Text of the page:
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If you are looking to apply for a home loan it is important you get the facts straight. Let’s uncover 12 of the most common mortgage myths below.

1. You need 20% deposit to buy a property

If you have less than a 20% deposit, you can still buy. Some lenders will allow you to buy with as little as a 5%. However, if you’re borrowing with less than 20% deposit or equity, Lenders Mortgage Insurance may be required.

2. You must have a deposit to get a home loan

If you don’t have enough deposit but do have the ability to make the required home loan repayments, a guarantor (such as your parents) could help you.

With your parents’ help, you can borrow 100% of the purchase plus purchasing cost including stamp duty and conveyancing fees.

It is important to note that a guarantor’s ability to borrow will be reduced after they have agreed to act as a guarantor therefore it is recommended to seek independent financial and legal advice beforehand.

3. It doesn’t matter how many credit cards I have, as long as they are paid off

When it comes to credit cards, your total credit card limit will be assessed, even if you don’t have any money owing on it. Lenders assume that a credit card is used up to its limit even when it isn’t so, if you have credit card that has a $0 balance and you don’t use it, cancel it. If you must then keep one but reduce the limit as much as possible as it will help your borrowing power substantially.

4. Paying fortnightly saves a fortune

You’re actually making extra repayments if you pay fortnightly as there are 26 fortnights in a year compare to 12 monthly repayments, meaning two extra repayments per year if you pay fortnightly.

Through those extra repayments, you can pay off your mortgage faster and save heaps on interest. You can pay monthly and just make extra repayments to get the same effect.

5. I only need to save for a deposit

Having a deposit ready for that property is just the start of the costs needed. There are some extra costs all buyers should be aware of. Other purchase costs you will need to save for include:

  • Stamp duty
  • Solicitor and conveyancer fees
  • Building & Pest inspections (optional)
  • Lenders mortgage insurance (if you borrow more than 80% of the purchase price)
  • Loan application and establishment fees

6. LMI protects the borrower

Lenders’ mortgage insurance protects the lender in the unfortunate event of you defaulting on your home loan, not you as the borrower.

Understandably there is confusion as the borrow needs to pay this. If you want to be insured as a borrower, then you can consider getting mortgage protection insurance.

You will usually only have to pay LMI if you borrow more than 80% of the purchase price and the more you borrow, the higher the LMI fee will be.

7. I’ve found the cheapest rate so I never need to worry

Lenders often use discounted, introductory or honeymoon offers to get customers in the door. Once the special rate is over, the revert rate is often much higher. It’s important to remember, lenders can move their variable rates at any time so a loan that’s competitive today might not be as competitive in a couple of years’ time. Make sure you review your loan every year or two to ensure that your rate is still competitive.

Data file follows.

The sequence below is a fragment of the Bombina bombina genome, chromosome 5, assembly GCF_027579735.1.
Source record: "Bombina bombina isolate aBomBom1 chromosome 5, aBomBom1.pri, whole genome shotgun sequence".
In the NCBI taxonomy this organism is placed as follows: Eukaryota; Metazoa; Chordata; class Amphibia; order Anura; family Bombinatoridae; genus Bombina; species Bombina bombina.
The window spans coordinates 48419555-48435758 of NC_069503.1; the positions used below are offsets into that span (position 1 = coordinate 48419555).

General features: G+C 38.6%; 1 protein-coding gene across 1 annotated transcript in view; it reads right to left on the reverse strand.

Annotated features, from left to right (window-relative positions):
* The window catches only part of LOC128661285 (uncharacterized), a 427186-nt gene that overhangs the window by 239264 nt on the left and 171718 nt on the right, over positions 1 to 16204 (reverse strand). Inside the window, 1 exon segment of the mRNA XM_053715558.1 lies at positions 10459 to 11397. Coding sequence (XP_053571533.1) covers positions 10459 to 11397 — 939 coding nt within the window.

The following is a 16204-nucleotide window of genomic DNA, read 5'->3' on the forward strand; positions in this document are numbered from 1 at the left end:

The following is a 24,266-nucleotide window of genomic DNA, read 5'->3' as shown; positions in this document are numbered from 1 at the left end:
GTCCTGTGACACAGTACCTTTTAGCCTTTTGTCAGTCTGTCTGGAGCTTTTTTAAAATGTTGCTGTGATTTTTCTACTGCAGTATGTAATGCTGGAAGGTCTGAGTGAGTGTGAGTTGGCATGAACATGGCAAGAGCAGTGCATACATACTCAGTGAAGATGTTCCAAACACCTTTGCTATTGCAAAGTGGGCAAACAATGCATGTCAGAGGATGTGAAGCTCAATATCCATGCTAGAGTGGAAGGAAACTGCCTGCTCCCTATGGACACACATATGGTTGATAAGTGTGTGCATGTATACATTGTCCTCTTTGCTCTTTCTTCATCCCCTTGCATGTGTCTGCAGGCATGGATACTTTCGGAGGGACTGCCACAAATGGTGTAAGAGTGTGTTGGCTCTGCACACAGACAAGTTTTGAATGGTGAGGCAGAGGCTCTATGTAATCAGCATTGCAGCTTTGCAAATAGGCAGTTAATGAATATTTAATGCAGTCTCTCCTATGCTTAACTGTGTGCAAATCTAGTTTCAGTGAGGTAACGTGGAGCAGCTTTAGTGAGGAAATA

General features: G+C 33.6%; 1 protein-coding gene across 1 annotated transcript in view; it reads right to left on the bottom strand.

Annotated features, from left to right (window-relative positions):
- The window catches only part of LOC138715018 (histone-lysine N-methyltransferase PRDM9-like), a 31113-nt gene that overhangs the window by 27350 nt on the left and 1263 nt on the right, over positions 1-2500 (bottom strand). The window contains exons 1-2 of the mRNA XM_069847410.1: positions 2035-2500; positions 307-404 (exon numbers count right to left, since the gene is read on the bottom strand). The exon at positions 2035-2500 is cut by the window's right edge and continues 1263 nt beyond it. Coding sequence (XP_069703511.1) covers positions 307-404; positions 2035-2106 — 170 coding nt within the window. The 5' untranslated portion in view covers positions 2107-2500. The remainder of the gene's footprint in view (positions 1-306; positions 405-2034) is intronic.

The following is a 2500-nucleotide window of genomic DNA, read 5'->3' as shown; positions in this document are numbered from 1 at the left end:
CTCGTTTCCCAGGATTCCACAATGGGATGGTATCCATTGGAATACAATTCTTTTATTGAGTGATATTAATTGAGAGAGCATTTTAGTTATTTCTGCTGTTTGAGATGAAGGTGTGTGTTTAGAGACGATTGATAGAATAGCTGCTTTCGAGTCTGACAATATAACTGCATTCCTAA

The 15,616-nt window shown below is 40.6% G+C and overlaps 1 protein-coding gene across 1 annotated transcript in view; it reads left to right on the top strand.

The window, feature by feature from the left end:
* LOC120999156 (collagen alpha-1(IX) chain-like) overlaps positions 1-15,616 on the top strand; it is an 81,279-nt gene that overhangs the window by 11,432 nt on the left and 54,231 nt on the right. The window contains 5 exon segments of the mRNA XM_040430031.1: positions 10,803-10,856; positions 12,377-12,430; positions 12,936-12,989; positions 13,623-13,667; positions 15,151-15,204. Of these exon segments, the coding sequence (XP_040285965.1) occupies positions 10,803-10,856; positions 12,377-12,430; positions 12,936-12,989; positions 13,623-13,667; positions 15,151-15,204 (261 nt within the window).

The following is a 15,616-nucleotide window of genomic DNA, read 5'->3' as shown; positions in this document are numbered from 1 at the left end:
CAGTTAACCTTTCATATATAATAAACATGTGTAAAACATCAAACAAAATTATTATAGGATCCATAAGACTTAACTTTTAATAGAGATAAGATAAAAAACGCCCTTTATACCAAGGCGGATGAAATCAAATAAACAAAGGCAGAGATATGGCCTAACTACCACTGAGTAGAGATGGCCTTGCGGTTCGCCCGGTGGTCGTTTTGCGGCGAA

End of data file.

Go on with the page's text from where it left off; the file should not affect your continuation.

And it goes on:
8. I won’t qualify for a loan. I have bad credit

You can still apply for a home loan and get approved with bad credit. Banks and lenders will always look at your credit history and rating when deciding whether to approve your loan application. If they understand your intentions and can see evidence that your days of living in debt are behind you then a specialist lender may be able to help.

9. The best home loan has the lowest rate

Not necessarily.

Whilst a low interest rate home loan may be able to help you save money, it’s not the only cost you need to consider. There are other cost you need to factor in such as set-up costs, exit fees, monthly charges and other ongoing fees which will significantly affect the amount that you pay for your mortgage.

This will vary depending on the lenders product and what your intentions are. You may want so, before choosing a home loan, take a look at your own financial needs and goals and see which product would suit you best rather than focusing on the one with the lowest interest rate.  For e.g. you may want a lender that gives you an offset account or allows you to borrow more/less.

10. I don’t need an income if I have assets

Whether you have a number of assets or not, you cannot be approved for a home loan on assets alone. Lenders complete a holistic assessment to meet all of their criteria, including reviewing your credit history, loan purpose and well as income to see that you have a regular income source to meet the repayments. Your income is key to help determine how much money you are allowed to borrow.

11. Interest only repayments are bad

An interest only mortgage is particularly good if your budget is tight or if you want to free up cash to allocate to more important or exciting goals – like building an investment portfolio!

It’s more beneficial for Investors as they can claim interest as a tax deduction or for those who plan on holding onto the property for a few years before selling. It depends on what you’re trying to achieve so make sure your mortgage broker offers the right product and lender.

12. You have to pay the broker to lodge and manage the loan application

The majority of brokers don’t charge any fees because they are paid by the lender.

Using a mortgage broker is one way to streamline the research as they will have access to a wide range of loans from different lenders and understand the home loans market. This doesn’t affect your interest rate or fees and can generally get you a more competitive loan.

If you don’t have a mortgage broker or are looking for a second opinion, please feel free to call on 03 8390 5855 or email